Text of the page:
Tuesday, 7 June 2016

The progressive Brexit debate: A comical tragedy

What the debate between progressives over Brexit could have been like:


SCENE I. The front room of The Picket and Placard, a cozy old pub

Enter LEAVER and REMAINER, old friends who have been campaigning outside the local Tesco for their respective sides. REMAINER buys the first round.

Leaver: Comrade, it’s a simple question of democracy. The EU does not meet democratic norms, and we should reject it just as we reject monarchy, the House of Lords and TTIP.

Remainer: Comrade, I’ve looked into the EU’s structures and I must agree, there is indeed a substantial democratic deficit. But we must stay in to reform the EU.

Leaver: But how, comrade? What would be the mechanism by which it could be democratically reformed? In the UK, if we do not like the government, we elect a new one. We cannot do that in Europe.

Remainer: You raise a good point, comrade. I will have to think some more about that. At the same time, there has at least been some democratic advance over the years. The Lisbon Treaty gave the European Parliament, the only elected EU institution, a lot more power.

Leaver: True, comrade, but unlike any other democratic parliament, it still has no right of legislative initiative. That means it can’t make laws; it can only amend them. The unelected commission is the source of all legislative proposals. And the galloping expansion of structures of extra-democratic decision-making by bureaucrats and judges since the Eurozone crisis more than outweighs any democratic gains in the Lisbon Treaty anyway.

Remainer: Don’t get me wrong, comrade; I am appalled at the sharp erosion in democracy over the last few years both in the Eurozone and the wider EU. What has been imposed on Greece is unforgivable. But we both want to see progressive change: higher wages, stronger social protections, union rights, and an end to privatisation. Yet in a globalized economy, social democracy in one country just isn’t possible any more. Only much larger economies like the US and China seem to be able to withstand the slings and arrows of capital flight. The EU may not respect the democratic will of the people, but do you really think international markets will be any more respectful? Internationalism isn’t some added extra; it’s one of the only weapons we have left.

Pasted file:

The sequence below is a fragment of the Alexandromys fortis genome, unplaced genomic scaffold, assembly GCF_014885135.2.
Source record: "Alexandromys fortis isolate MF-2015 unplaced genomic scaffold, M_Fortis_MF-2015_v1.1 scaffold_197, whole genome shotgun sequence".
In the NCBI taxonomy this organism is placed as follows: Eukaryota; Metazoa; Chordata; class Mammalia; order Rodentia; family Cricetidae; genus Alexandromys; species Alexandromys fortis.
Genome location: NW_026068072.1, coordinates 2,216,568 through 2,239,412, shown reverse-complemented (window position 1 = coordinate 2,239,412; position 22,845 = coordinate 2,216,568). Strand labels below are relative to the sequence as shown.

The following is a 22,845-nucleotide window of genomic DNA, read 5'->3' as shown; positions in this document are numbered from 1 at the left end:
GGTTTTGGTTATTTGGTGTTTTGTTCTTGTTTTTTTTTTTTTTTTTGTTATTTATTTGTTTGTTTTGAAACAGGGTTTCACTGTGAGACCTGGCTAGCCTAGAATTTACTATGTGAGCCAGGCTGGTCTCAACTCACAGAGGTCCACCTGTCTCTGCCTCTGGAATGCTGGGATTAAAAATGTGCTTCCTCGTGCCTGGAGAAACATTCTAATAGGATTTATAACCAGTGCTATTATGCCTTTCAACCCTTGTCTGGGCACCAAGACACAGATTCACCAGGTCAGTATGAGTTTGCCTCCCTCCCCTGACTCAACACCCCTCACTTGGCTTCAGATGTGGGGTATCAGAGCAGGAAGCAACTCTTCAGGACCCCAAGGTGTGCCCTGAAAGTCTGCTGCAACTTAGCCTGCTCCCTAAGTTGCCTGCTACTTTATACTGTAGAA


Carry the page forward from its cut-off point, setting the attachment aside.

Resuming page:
Leaver: You raise a good point, comrade. I will have to think some more about that. But I also don’t think we should just call for Brexit and leave it there. Workers across Europe need to join together in a movement for European democracy. It will require international coordination, including open-ended cross-border strike action, like nothing we’ve seen before, more ambitious than the dozens of one-day strikes in Greece, Italy and Spain, which, as militant as they were, were not enough to make EU elites back down. I would be perfectly happy with a United States of Europe——but it has to come from the will of the people, from such a movement, not imposed from above.

Remainer: But, comrade, that’s what I think is necessary too! And I think I have an answer to your question about how to reform the EU. It cannot be done from within as there is no mechanism for this, I agree. It has to be via pressure from the outside: a true European democracy movement, making European elites so frightened that they have no choice but to give us democracy. I think we basically want the same thing.

Leaver: Yes. Nonetheless——and it’s not an easy choice, comrade——I’m still going to vote Leave.

Remainer: I too have struggled over this decision, comrade, but I’m still going to vote Remain.

Leaver & Remainer: But after the referendum, let’s both continue to work together to build that European democracy movement!

Our players hug, raise their fists together in defiance, sing the Internationale, and exit (or remain) stage left.


What the debate between progressives over Brexit has actually been like:


SCENE I. A Facebook comment section

Enter LEAVER and REMAINER, old friends who have just returned from a hard day’s outrage on the Twitters.